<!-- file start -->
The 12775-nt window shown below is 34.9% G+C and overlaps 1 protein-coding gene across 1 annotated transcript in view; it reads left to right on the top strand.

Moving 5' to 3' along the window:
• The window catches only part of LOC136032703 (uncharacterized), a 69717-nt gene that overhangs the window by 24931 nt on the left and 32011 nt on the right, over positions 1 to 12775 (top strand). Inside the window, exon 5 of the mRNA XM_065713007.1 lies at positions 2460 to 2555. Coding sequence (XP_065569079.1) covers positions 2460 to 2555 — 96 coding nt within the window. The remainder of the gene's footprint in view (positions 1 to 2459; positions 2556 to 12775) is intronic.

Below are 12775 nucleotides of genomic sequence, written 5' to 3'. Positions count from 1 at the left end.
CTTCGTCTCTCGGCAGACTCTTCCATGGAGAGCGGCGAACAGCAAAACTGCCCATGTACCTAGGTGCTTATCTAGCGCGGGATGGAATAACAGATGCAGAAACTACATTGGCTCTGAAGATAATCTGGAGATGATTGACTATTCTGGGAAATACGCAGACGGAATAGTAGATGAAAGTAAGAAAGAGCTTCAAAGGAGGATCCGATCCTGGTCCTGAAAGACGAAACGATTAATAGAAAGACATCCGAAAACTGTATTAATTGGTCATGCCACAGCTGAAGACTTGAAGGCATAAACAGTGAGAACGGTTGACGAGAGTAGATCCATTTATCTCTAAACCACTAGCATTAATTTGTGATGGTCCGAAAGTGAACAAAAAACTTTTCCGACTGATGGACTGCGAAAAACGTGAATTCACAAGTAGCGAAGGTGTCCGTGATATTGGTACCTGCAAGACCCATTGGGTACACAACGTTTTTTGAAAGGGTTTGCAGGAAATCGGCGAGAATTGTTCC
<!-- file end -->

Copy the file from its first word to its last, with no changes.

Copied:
The 12775-nt window shown below is 34.9% G+C and overlaps 1 protein-coding gene across 1 annotated transcript in view; it reads left to right on the top strand.

Moving 5' to 3' along the window:
• The window catches only part of LOC136032703 (uncharacterized), a 69717-nt gene that overhangs the window by 24931 nt on the left and 32011 nt on the right, over positions 1 to 12775 (top strand). Inside the window, exon 5 of the mRNA XM_065713007.1 lies at positions 2460 to 2555. Coding sequence (XP_065569079.1) covers positions 2460 to 2555 — 96 coding nt within the window. The remainder of the gene's footprint in view (positions 1 to 2459; positions 2556 to 12775) is intronic.

Below are 12775 nucleotides of genomic sequence, written 5' to 3'. Positions count from 1 at the left end.
CTTCGTCTCTCGGCAGACTCTTCCATGGAGAGCGGCGAACAGCAAAACTGCCCATGTACCTAGGTGCTTATCTAGCGCGGGATGGAATAACAGATGCAGAAACTACATTGGCTCTGAAGATAATCTGGAGATGATTGACTATTCTGGGAAATACGCAGACGGAATAGTAGATGAAAGTAAGAAAGAGCTTCAAAGGAGGATCCGATCCTGGTCCTGAAAGACGAAACGATTAATAGAAAGACATCCGAAAACTGTATTAATTGGTCATGCCACAGCTGAAGACTTGAAGGCATAAACAGTGAGAACGGTTGACGAGAGTAGATCCATTTATCTCTAAACCACTAGCATTAATTTGTGATGGTCCGAAAGTGAACAAAAAACTTTTCCGACTGATGGACTGCGAAAAACGTGAATTCACAAGTAGCGAAGGTGTCCGTGATATTGGTACCTGCAAGACCCATTGGGTACACAACGTTTTTTGAAAGGGTTTGCAGGAAATCGGCGAGAATTGTTCC